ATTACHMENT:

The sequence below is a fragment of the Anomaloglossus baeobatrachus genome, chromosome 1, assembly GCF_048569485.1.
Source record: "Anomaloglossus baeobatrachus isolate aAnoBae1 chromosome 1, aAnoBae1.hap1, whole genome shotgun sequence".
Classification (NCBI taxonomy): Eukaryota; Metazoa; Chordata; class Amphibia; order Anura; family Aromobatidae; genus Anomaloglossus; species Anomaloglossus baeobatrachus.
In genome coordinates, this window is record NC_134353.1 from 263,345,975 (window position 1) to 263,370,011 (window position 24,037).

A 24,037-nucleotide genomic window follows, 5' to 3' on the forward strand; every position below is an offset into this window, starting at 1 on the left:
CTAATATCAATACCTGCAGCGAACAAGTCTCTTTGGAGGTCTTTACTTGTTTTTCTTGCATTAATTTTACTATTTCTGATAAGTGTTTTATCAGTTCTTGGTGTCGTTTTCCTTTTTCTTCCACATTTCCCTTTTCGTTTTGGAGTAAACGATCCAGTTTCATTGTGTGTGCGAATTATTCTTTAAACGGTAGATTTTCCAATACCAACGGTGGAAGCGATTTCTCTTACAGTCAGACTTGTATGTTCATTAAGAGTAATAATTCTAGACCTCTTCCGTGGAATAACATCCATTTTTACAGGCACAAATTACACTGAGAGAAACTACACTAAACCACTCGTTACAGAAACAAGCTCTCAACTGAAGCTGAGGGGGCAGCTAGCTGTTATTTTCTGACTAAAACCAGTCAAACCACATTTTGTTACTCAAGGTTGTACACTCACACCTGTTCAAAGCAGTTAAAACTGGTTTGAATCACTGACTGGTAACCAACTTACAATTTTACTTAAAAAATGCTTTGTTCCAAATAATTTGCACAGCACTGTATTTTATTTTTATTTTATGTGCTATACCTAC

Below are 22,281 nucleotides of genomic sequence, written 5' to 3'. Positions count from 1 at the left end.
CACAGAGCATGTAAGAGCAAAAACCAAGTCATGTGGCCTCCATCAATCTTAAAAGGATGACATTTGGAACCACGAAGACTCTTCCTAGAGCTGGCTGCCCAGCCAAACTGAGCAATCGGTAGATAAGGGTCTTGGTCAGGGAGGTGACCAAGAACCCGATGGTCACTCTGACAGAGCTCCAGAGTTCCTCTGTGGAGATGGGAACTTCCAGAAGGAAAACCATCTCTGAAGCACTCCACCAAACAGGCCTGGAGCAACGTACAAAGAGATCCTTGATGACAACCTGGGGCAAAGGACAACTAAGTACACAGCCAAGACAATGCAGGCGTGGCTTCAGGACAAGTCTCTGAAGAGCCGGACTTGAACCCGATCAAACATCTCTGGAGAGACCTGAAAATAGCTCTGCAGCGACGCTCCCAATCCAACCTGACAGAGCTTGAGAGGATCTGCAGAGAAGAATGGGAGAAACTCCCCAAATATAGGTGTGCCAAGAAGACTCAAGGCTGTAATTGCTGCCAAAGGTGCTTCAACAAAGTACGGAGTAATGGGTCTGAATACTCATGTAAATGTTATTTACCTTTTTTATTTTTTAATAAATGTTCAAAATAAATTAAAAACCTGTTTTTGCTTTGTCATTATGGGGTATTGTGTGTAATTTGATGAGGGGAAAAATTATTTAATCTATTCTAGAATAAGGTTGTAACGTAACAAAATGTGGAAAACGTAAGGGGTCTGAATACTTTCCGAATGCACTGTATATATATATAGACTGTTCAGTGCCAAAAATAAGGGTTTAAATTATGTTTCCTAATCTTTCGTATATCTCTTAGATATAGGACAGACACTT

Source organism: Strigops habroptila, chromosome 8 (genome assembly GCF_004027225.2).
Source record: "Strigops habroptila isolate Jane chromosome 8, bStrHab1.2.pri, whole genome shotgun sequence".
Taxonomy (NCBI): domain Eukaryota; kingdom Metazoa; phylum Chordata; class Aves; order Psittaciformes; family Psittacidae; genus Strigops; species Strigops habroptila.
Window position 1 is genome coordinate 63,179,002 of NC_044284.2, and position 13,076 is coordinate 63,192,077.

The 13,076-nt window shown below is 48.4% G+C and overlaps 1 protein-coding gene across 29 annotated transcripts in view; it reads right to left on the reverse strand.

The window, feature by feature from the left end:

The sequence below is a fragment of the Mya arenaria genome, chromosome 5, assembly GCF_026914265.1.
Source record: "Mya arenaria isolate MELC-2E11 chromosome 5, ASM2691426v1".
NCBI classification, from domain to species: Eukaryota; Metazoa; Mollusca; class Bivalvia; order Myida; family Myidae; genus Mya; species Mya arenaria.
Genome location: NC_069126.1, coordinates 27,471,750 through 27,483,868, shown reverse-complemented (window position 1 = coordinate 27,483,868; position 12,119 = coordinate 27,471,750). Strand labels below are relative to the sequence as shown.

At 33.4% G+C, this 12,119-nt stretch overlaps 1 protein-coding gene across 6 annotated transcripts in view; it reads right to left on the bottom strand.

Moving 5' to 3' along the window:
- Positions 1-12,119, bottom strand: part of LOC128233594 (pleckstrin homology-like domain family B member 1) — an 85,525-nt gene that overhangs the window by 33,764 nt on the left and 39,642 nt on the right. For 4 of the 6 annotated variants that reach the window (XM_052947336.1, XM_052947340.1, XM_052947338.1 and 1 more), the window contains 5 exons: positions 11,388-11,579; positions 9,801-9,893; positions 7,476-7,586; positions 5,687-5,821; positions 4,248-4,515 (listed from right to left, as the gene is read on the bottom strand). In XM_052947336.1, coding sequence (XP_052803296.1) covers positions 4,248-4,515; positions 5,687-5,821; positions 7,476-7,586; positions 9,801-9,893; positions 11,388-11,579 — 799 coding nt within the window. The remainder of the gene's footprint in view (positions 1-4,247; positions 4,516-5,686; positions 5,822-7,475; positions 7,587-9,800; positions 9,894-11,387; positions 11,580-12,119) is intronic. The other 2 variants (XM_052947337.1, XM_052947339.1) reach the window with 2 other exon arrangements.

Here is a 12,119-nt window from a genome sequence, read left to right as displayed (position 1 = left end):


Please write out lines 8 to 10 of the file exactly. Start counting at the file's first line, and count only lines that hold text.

CACAGAGCATGTAAGAGCAAAAACCAAGTCATGTGGCCTCCATCAATCTTAAAAGGATGACATTTGGAACCACGAAGACTCTTCCTAGAGCTGGCTGCCCAGCCAAACTGAGCAATCGGTAGATAAGGGTCTTGGTCAGGGAGGTGACCAAGAACCCGATGGTCACTCTGACAGAGCTCCAGAGTTCCTCTGTGGAGATGGGAACTTCCAGAAGGAAAACCATCTCTGAAGCACTCCACCAAACAGGCCTGGAGCAACGTACAAAGAGATCCTTGATGACAACCTGGGGCAAAGGACAACTAAGTACACAGCCAAGACAATGCAGGCGTGGCTTCAGGACAAGTCTCTGAAGAGCCGGACTTGAACCCGATCAAACATCTCTGGAGAGACCTGAAAATAGCTCTGCAGCGACGCTCCCAATCCAACCTGACAGAGCTTGAGAGGATCTGCAGAGAAGAATGGGAGAAACTCCCCAAATATAGGTGTGCCAAGAAGACTCAAGGCTGTAATTGCTGCCAAAGGTGCTTCAACAAAGTACGGAGTAATGGGTCTGAATACTCATGTAAATGTTATTTACCTTTTTTATTTTTTAATAAATGTTCAAAATAAATTAAAAACCTGTTTTTGCTTTGTCATTATGGGGTATTGTGTGTAATTTGATGAGGGGAAAAATTATTTAATCTATTCTAGAATAAGGTTGTAACGTAACAAAATGTGGAAAACGTAAGGGGTCTGAATACTTTCCGAATGCACTGTATATATATATAGACTGTTCAGTGCCAAAAATAAGGGTTTAAATTATGTTTCCTAATCTTTCGTATATCTCTTAGATATAGGACAGACACTT

Source organism: Strigops habroptila, chromosome 8 (genome assembly GCF_004027225.2).
Source record: "Strigops habroptila isolate Jane chromosome 8, bStrHab1.2.pri, whole genome shotgun sequence".